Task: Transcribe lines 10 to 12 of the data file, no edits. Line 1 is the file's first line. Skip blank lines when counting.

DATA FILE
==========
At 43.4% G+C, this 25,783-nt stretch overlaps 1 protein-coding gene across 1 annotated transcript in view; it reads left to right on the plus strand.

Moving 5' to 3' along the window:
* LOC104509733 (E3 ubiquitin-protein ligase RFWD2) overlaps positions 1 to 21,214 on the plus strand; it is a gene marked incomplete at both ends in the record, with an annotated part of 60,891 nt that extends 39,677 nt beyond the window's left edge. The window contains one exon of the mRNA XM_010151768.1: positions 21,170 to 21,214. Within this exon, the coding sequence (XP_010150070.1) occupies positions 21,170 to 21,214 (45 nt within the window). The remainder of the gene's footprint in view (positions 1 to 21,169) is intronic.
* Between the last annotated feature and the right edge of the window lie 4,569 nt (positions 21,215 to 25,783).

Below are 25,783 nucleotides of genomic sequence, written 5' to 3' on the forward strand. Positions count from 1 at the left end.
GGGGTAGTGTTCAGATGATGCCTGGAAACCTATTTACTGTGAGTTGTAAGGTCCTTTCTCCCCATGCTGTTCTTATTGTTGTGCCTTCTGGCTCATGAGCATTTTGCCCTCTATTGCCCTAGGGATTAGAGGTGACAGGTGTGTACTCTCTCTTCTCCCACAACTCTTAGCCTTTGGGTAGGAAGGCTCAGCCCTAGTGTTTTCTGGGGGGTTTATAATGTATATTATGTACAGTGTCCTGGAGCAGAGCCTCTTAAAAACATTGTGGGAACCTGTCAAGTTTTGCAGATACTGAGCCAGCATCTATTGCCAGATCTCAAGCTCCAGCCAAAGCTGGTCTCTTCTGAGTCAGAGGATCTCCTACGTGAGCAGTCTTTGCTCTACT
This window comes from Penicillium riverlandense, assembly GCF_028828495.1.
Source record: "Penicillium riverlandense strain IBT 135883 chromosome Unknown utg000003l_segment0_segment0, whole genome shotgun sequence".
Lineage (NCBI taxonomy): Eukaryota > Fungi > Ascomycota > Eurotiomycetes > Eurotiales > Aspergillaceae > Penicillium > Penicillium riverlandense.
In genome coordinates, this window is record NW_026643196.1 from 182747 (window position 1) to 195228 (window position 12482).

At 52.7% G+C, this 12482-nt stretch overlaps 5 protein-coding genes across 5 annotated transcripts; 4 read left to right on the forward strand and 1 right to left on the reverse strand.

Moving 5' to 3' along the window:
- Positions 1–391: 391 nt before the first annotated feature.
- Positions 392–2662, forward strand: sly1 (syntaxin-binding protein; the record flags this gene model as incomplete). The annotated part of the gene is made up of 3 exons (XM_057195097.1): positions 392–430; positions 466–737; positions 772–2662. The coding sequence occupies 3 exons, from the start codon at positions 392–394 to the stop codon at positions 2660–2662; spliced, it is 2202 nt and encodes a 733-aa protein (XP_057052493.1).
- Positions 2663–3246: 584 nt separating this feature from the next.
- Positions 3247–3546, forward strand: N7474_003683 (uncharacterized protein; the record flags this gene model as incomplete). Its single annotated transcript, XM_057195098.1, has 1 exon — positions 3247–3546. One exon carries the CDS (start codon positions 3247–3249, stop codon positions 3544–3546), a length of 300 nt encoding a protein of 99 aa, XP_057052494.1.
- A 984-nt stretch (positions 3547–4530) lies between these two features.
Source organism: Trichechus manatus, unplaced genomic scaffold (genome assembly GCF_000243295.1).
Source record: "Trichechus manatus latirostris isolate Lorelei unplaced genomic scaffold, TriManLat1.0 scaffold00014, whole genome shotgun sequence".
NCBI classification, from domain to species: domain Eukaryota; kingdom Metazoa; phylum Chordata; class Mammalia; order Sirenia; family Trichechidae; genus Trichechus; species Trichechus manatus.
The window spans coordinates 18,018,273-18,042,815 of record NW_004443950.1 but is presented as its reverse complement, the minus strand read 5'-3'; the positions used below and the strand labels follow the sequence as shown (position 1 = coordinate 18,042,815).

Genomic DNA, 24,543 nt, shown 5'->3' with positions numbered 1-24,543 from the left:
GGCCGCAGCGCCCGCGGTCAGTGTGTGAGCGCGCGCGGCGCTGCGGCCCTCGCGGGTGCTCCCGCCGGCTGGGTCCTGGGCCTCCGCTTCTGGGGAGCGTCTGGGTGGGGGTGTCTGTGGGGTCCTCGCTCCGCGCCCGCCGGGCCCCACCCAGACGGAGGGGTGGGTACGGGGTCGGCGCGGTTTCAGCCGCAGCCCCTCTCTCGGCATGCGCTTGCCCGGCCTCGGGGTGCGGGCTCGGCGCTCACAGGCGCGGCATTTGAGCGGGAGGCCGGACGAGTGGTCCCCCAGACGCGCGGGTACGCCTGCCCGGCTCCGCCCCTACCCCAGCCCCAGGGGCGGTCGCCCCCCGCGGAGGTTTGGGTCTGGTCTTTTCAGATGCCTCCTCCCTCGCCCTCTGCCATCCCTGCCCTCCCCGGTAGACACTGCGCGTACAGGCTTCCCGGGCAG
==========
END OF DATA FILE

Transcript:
In genome coordinates, this window is record NW_026643196.1 from 182747 (window position 1) to 195228 (window position 12482).

At 52.7% G+C, this 12482-nt stretch overlaps 5 protein-coding genes across 5 annotated transcripts; 4 read left to right on the forward strand and 1 right to left on the reverse strand.

Moving 5' to 3' along the window: